Kuusisto performs at this year’s Edinburgh International Festival with the Minnesota Orchestra and Finnish conductor Osmo Vanska. He plays Sibelius’s Violin Concerto, a piece he knows rather well: last year at Meidän he played it six times in one day alone, trundling around in a transit van with a pianist friend and an 1920s Bechstein upright. They visited hospitals, care homes and a knitting shop called The Flying Mitten. “Our performances became very, um, improvisational!” he recalls. “In the knitting shop, the quiet moments were full of needles click-clicking, which was really beautiful, so we left a lot of space in that performance.”

What strikes me every time I hear Kuusisto play is the amount of rawness and vulnerability he allows in his colour palette – often uncomfortable and challenging, even when the repertoire is familiar. “Improvising is super useful for that,” he acknowledges. “You accidentally bump into a very nice f***ed-up sound, then you think: ‘Aha! Bartok’s Contrasts!’ Experimental music is also handy for exploring sounds that don’t usually crop up in the Brahms concerto, then I get to use them in Brahms if it feels right, or even if it doesn’t…”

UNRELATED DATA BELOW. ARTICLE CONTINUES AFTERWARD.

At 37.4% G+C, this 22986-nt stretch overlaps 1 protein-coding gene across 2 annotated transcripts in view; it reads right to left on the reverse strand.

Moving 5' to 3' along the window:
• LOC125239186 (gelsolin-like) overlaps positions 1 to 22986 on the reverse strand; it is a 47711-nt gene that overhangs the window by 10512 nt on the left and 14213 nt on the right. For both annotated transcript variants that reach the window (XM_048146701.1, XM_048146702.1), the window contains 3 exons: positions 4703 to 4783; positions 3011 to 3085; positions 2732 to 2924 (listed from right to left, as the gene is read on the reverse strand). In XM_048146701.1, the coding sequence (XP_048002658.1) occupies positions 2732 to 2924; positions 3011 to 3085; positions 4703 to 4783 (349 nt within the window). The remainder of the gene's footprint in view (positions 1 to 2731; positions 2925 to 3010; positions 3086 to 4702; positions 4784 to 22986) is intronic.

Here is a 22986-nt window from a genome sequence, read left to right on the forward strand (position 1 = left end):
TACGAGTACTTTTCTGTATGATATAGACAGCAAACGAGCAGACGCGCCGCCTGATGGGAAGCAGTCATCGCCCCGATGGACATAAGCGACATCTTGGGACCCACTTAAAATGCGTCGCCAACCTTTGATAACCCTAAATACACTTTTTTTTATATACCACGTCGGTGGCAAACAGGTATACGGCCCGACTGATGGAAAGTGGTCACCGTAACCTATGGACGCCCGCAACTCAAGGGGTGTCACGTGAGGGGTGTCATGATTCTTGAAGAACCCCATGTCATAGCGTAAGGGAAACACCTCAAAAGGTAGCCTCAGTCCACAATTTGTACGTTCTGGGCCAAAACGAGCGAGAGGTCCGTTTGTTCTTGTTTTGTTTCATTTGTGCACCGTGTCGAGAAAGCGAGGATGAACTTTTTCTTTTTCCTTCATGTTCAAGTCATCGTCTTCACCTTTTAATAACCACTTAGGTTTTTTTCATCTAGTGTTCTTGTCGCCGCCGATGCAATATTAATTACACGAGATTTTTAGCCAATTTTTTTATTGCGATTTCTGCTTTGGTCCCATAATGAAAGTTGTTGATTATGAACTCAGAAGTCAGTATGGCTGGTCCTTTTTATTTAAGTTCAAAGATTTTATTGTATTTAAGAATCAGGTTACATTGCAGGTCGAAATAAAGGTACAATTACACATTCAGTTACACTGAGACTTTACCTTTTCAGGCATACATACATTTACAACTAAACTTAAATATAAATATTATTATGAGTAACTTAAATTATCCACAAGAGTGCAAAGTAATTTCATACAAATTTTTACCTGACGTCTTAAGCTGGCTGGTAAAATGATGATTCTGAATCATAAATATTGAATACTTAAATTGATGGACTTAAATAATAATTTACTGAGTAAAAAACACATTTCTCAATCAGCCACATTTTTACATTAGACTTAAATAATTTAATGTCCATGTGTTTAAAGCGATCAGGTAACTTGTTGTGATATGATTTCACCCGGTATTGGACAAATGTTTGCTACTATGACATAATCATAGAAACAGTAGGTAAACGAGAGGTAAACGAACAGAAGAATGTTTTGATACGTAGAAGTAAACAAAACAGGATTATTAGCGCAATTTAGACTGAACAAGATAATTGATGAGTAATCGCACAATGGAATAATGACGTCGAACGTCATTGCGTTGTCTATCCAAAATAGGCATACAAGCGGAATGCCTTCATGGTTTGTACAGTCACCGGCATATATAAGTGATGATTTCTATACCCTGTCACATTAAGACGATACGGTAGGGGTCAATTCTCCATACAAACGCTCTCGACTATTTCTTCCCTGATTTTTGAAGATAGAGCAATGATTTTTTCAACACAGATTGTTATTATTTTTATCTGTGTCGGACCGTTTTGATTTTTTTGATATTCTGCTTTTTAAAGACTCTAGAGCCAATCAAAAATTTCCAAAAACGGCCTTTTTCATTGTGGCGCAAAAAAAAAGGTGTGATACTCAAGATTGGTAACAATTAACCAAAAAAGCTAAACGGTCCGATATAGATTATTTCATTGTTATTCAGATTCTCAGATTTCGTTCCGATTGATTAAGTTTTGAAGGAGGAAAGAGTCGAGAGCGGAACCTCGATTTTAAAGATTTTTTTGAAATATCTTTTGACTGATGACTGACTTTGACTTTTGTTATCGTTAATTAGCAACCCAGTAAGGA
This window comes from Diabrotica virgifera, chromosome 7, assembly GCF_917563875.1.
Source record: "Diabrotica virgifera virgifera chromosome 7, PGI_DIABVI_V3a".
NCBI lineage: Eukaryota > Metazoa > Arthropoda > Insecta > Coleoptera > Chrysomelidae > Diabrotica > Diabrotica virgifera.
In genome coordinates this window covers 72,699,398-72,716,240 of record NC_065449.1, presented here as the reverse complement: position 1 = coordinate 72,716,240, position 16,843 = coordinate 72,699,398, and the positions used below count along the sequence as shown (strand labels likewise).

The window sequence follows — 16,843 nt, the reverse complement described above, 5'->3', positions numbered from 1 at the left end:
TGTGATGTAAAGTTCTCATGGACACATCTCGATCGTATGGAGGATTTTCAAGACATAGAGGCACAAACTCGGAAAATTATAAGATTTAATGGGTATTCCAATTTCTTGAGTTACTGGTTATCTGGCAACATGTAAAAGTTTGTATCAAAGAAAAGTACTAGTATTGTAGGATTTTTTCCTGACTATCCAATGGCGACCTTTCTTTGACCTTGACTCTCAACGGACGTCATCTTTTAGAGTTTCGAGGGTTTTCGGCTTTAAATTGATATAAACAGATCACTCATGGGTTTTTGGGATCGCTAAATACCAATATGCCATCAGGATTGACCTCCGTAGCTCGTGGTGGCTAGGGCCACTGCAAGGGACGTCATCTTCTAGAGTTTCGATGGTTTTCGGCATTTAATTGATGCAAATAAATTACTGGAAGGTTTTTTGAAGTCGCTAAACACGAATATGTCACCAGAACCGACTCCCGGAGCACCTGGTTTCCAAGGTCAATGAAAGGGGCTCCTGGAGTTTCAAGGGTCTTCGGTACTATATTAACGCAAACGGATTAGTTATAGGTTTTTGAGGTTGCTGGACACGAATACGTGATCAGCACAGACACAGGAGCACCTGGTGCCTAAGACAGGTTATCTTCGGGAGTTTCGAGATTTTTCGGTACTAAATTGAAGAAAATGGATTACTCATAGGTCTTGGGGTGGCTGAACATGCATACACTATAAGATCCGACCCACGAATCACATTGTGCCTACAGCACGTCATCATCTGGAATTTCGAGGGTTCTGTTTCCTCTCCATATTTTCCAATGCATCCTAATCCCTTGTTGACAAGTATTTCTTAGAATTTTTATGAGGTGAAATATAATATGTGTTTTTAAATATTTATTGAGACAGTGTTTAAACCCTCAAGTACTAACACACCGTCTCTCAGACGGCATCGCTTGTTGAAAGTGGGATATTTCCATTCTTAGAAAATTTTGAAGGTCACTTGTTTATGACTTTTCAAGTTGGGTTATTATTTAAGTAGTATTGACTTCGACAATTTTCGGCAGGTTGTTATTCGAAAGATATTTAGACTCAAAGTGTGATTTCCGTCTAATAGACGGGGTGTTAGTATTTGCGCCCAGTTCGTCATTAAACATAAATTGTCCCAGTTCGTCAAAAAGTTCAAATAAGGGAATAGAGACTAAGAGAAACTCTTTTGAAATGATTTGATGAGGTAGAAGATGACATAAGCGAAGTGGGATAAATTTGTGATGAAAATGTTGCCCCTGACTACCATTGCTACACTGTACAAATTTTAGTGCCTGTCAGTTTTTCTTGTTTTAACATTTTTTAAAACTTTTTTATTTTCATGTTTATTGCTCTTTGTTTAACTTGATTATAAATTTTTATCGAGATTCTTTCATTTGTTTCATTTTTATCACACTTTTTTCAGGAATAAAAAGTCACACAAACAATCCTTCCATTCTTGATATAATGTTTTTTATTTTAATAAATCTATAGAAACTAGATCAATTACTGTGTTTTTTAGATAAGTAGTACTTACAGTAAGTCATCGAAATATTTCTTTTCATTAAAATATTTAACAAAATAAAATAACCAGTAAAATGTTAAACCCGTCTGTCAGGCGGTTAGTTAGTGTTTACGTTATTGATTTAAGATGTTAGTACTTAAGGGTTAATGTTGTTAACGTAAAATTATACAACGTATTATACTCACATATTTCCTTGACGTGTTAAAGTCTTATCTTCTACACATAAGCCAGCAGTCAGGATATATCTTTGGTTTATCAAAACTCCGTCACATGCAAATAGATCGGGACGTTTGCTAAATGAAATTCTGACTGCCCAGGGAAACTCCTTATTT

He holds up his hands. “Look: everyone’s hands are unique, which means everyone should make an individual sound. It such a waste when musicians resort to some kind of glossy default.”

With Kuusisto there seems to be no default: not in his programming, not in his playing. “In Edinburgh I’m hardly going to play the Sibelius like I played it back in the knitting shop,” he points out. “Minnesota has the best of an American symphonic sound – that capacity for surging, ecstatic gestures – and Osmo brings his relentless, no-compromise power and spiritual strength. So I can’t walk in all whispering and trembling.” But he sings the concerto’s silvery opening melody, not exactly bombastic. “What’s for sure is that I want that opening phrase to sound like speaking. Like it’s telling a story. If it sounds anything like violin technique, then it’s all wrong.”